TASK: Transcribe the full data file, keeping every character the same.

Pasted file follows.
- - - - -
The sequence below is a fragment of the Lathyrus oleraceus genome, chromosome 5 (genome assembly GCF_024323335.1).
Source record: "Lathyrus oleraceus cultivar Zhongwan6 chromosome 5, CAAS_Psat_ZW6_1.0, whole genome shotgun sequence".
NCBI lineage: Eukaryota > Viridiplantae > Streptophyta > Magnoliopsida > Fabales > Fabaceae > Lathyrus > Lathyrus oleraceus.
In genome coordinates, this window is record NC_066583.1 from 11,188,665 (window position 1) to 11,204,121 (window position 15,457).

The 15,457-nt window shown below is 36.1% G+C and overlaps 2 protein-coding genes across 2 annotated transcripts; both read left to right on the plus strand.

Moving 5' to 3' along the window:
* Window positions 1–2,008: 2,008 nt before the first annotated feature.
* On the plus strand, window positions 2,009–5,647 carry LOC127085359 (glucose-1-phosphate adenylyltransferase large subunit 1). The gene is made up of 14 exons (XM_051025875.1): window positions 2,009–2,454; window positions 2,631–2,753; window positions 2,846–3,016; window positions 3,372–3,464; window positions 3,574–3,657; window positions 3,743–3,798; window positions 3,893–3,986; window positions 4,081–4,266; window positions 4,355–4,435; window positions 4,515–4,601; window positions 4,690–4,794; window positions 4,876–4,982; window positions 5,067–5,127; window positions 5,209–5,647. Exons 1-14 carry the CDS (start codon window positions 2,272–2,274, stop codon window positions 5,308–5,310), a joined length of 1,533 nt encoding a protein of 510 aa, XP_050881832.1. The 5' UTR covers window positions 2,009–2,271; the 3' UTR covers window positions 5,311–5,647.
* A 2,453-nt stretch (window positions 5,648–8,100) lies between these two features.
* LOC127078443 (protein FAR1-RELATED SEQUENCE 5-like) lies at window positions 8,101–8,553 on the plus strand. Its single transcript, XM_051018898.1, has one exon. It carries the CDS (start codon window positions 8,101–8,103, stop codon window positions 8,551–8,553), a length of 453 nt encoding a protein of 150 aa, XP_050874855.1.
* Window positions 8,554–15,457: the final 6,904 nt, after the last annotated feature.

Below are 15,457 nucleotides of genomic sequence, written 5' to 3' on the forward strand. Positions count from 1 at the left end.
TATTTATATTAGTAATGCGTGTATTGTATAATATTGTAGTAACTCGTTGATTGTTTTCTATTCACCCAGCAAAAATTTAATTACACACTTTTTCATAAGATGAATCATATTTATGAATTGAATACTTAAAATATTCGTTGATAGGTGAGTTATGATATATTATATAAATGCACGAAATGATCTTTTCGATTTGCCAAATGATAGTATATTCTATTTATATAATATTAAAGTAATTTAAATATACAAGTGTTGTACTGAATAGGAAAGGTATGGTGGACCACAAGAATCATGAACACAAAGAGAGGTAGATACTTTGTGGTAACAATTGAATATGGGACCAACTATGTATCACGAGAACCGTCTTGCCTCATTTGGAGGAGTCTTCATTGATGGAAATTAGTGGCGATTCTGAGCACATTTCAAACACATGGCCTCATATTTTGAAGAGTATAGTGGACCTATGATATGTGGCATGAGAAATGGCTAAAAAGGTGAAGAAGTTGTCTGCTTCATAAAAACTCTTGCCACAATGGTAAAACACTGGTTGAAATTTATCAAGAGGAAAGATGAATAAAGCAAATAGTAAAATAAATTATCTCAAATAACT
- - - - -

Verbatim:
The sequence below is a fragment of the Lathyrus oleraceus genome, chromosome 5 (genome assembly GCF_024323335.1).
Source record: "Lathyrus oleraceus cultivar Zhongwan6 chromosome 5, CAAS_Psat_ZW6_1.0, whole genome shotgun sequence".
NCBI lineage: Eukaryota > Viridiplantae > Streptophyta > Magnoliopsida > Fabales > Fabaceae > Lathyrus > Lathyrus oleraceus.
In genome coordinates, this window is record NC_066583.1 from 11,188,665 (window position 1) to 11,204,121 (window position 15,457).

The 15,457-nt window shown below is 36.1% G+C and overlaps 2 protein-coding genes across 2 annotated transcripts; both read left to right on the plus strand.

Moving 5' to 3' along the window:
* Window positions 1–2,008: 2,008 nt before the first annotated feature.
* On the plus strand, window positions 2,009–5,647 carry LOC127085359 (glucose-1-phosphate adenylyltransferase large subunit 1). The gene is made up of 14 exons (XM_051025875.1): window positions 2,009–2,454; window positions 2,631–2,753; window positions 2,846–3,016; window positions 3,372–3,464; window positions 3,574–3,657; window positions 3,743–3,798; window positions 3,893–3,986; window positions 4,081–4,266; window positions 4,355–4,435; window positions 4,515–4,601; window positions 4,690–4,794; window positions 4,876–4,982; window positions 5,067–5,127; window positions 5,209–5,647. Exons 1-14 carry the CDS (start codon window positions 2,272–2,274, stop codon window positions 5,308–5,310), a joined length of 1,533 nt encoding a protein of 510 aa, XP_050881832.1. The 5' UTR covers window positions 2,009–2,271; the 3' UTR covers window positions 5,311–5,647.
* A 2,453-nt stretch (window positions 5,648–8,100) lies between these two features.
* LOC127078443 (protein FAR1-RELATED SEQUENCE 5-like) lies at window positions 8,101–8,553 on the plus strand. Its single transcript, XM_051018898.1, has one exon. It carries the CDS (start codon window positions 8,101–8,103, stop codon window positions 8,551–8,553), a length of 453 nt encoding a protein of 150 aa, XP_050874855.1.
* Window positions 8,554–15,457: the final 6,904 nt, after the last annotated feature.

Below are 15,457 nucleotides of genomic sequence, written 5' to 3' on the forward strand. Positions count from 1 at the left end.
TATTTATATTAGTAATGCGTGTATTGTATAATATTGTAGTAACTCGTTGATTGTTTTCTATTCACCCAGCAAAAATTTAATTACACACTTTTTCATAAGATGAATCATATTTATGAATTGAATACTTAAAATATTCGTTGATAGGTGAGTTATGATATATTATATAAATGCACGAAATGATCTTTTCGATTTGCCAAATGATAGTATATTCTATTTATATAATATTAAAGTAATTTAAATATACAAGTGTTGTACTGAATAGGAAAGGTATGGTGGACCACAAGAATCATGAACACAAAGAGAGGTAGATACTTTGTGGTAACAATTGAATATGGGACCAACTATGTATCACGAGAACCGTCTTGCCTCATTTGGAGGAGTCTTCATTGATGGAAATTAGTGGCGATTCTGAGCACATTTCAAACACATGGCCTCATATTTTGAAGAGTATAGTGGACCTATGATATGTGGCATGAGAAATGGCTAAAAAGGTGAAGAAGTTGTCTGCTTCATAAAAACTCTTGCCACAATGGTAAAACACTGGTTGAAATTTATCAAGAGGAAAGATGAATAAAGCAAATAGTAAAATAAATTATCTCAAATAACT